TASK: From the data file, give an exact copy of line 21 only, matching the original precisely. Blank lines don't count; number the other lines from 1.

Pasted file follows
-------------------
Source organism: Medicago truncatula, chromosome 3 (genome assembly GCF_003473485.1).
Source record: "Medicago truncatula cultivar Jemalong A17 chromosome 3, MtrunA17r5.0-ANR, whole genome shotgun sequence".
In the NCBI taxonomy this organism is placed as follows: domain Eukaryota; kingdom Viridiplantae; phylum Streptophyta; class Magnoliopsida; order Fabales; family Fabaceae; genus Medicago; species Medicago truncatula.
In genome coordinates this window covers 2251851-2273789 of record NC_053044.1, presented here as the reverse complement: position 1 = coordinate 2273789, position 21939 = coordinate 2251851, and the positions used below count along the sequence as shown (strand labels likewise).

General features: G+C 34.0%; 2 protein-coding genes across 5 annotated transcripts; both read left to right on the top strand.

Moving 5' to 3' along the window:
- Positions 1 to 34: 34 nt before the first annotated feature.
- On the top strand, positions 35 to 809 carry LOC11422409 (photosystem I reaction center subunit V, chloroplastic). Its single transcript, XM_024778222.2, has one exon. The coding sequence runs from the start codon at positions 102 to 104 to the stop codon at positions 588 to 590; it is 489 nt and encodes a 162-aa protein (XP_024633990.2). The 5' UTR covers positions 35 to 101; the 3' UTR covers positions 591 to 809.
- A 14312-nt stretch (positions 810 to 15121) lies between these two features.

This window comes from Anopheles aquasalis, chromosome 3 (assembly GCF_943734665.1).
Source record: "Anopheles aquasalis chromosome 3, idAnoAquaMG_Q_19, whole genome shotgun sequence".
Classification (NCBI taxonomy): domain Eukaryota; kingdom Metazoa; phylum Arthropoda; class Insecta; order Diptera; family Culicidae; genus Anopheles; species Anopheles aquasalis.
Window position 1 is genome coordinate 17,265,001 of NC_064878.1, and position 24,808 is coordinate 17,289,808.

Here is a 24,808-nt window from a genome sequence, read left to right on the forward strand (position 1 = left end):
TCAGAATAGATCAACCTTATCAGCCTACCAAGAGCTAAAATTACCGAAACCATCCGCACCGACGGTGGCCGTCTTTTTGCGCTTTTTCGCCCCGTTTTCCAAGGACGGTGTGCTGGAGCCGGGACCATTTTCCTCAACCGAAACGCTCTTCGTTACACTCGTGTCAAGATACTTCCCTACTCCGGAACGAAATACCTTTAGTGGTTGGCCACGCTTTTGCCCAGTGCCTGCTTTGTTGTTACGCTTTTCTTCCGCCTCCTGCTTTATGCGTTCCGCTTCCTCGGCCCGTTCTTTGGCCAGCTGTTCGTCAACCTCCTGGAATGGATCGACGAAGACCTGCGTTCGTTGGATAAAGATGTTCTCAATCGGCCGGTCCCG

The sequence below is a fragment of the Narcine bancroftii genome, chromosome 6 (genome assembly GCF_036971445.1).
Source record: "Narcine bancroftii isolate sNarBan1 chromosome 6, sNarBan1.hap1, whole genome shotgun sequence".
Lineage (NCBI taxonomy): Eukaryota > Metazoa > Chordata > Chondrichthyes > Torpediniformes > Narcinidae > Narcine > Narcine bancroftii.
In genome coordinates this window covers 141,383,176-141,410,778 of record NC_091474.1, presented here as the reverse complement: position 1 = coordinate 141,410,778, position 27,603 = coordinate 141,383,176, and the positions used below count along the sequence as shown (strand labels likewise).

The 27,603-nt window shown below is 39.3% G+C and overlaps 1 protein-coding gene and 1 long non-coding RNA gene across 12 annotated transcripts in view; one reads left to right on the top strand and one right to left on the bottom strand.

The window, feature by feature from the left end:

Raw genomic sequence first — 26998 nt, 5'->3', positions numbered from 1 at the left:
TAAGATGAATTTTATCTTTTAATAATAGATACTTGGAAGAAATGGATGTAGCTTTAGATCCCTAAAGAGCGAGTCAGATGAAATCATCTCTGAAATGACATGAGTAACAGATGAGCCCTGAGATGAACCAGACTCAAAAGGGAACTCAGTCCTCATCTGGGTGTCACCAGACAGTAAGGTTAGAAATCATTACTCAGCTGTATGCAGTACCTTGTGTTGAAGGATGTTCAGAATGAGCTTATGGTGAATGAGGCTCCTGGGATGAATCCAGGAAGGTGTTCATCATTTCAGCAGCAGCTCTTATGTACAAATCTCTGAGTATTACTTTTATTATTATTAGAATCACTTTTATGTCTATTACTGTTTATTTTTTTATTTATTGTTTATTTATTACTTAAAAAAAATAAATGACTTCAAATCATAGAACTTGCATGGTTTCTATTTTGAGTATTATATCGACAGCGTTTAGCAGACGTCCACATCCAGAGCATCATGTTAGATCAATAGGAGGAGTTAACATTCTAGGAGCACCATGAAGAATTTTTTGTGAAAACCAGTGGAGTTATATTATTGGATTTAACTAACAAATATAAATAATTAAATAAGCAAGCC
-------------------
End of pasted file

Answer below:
The window, feature by feature from the left end: